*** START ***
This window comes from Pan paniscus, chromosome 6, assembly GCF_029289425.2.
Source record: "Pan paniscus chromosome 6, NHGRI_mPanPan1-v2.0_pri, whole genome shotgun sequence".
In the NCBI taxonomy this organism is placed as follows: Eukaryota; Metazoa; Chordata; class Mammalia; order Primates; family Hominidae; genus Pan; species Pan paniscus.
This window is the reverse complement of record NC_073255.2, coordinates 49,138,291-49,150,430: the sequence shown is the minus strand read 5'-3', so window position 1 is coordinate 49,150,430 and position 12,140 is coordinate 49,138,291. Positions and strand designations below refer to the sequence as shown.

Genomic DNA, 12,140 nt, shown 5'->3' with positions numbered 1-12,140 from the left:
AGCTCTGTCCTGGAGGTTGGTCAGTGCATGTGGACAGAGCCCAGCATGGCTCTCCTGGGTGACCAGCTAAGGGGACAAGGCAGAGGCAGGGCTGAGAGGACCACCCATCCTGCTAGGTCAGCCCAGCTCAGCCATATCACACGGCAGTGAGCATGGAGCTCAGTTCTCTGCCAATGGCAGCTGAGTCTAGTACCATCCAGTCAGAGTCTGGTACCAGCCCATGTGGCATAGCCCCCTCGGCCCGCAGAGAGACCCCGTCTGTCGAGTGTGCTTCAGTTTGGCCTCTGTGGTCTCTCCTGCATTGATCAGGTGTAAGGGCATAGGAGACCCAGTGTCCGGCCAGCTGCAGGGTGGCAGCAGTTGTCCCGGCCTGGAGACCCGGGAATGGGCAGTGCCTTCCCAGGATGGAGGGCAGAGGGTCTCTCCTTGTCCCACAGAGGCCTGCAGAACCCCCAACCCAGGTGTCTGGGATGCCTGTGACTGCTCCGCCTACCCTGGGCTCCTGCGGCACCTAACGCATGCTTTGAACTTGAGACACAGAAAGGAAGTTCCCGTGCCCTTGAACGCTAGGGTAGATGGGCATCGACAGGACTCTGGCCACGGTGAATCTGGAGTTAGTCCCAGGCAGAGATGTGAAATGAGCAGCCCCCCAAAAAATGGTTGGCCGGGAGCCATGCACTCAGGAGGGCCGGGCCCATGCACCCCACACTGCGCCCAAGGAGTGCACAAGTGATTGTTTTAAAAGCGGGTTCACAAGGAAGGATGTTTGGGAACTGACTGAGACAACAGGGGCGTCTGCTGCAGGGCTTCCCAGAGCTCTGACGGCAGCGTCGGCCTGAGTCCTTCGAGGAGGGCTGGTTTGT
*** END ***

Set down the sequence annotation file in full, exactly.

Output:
This window comes from Pan paniscus, chromosome 6, assembly GCF_029289425.2.
Source record: "Pan paniscus chromosome 6, NHGRI_mPanPan1-v2.0_pri, whole genome shotgun sequence".
In the NCBI taxonomy this organism is placed as follows: Eukaryota; Metazoa; Chordata; class Mammalia; order Primates; family Hominidae; genus Pan; species Pan paniscus.
This window is the reverse complement of record NC_073255.2, coordinates 49,138,291-49,150,430: the sequence shown is the minus strand read 5'-3', so window position 1 is coordinate 49,150,430 and position 12,140 is coordinate 49,138,291. Positions and strand designations below refer to the sequence as shown.

Genomic DNA, 12,140 nt, shown 5'->3' with positions numbered 1-12,140 from the left:
AGCTCTGTCCTGGAGGTTGGTCAGTGCATGTGGACAGAGCCCAGCATGGCTCTCCTGGGTGACCAGCTAAGGGGACAAGGCAGAGGCAGGGCTGAGAGGACCACCCATCCTGCTAGGTCAGCCCAGCTCAGCCATATCACACGGCAGTGAGCATGGAGCTCAGTTCTCTGCCAATGGCAGCTGAGTCTAGTACCATCCAGTCAGAGTCTGGTACCAGCCCATGTGGCATAGCCCCCTCGGCCCGCAGAGAGACCCCGTCTGTCGAGTGTGCTTCAGTTTGGCCTCTGTGGTCTCTCCTGCATTGATCAGGTGTAAGGGCATAGGAGACCCAGTGTCCGGCCAGCTGCAGGGTGGCAGCAGTTGTCCCGGCCTGGAGACCCGGGAATGGGCAGTGCCTTCCCAGGATGGAGGGCAGAGGGTCTCTCCTTGTCCCACAGAGGCCTGCAGAACCCCCAACCCAGGTGTCTGGGATGCCTGTGACTGCTCCGCCTACCCTGGGCTCCTGCGGCACCTAACGCATGCTTTGAACTTGAGACACAGAAAGGAAGTTCCCGTGCCCTTGAACGCTAGGGTAGATGGGCATCGACAGGACTCTGGCCACGGTGAATCTGGAGTTAGTCCCAGGCAGAGATGTGAAATGAGCAGCCCCCCAAAAAATGGTTGGCCGGGAGCCATGCACTCAGGAGGGCCGGGCCCATGCACCCCACACTGCGCCCAAGGAGTGCACAAGTGATTGTTTTAAAAGCGGGTTCACAAGGAAGGATGTTTGGGAACTGACTGAGACAACAGGGGCGTCTGCTGCAGGGCTTCCCAGAGCTCTGACGGCAGCGTCGGCCTGAGTCCTTCGAGGAGGGCTGGTTTGT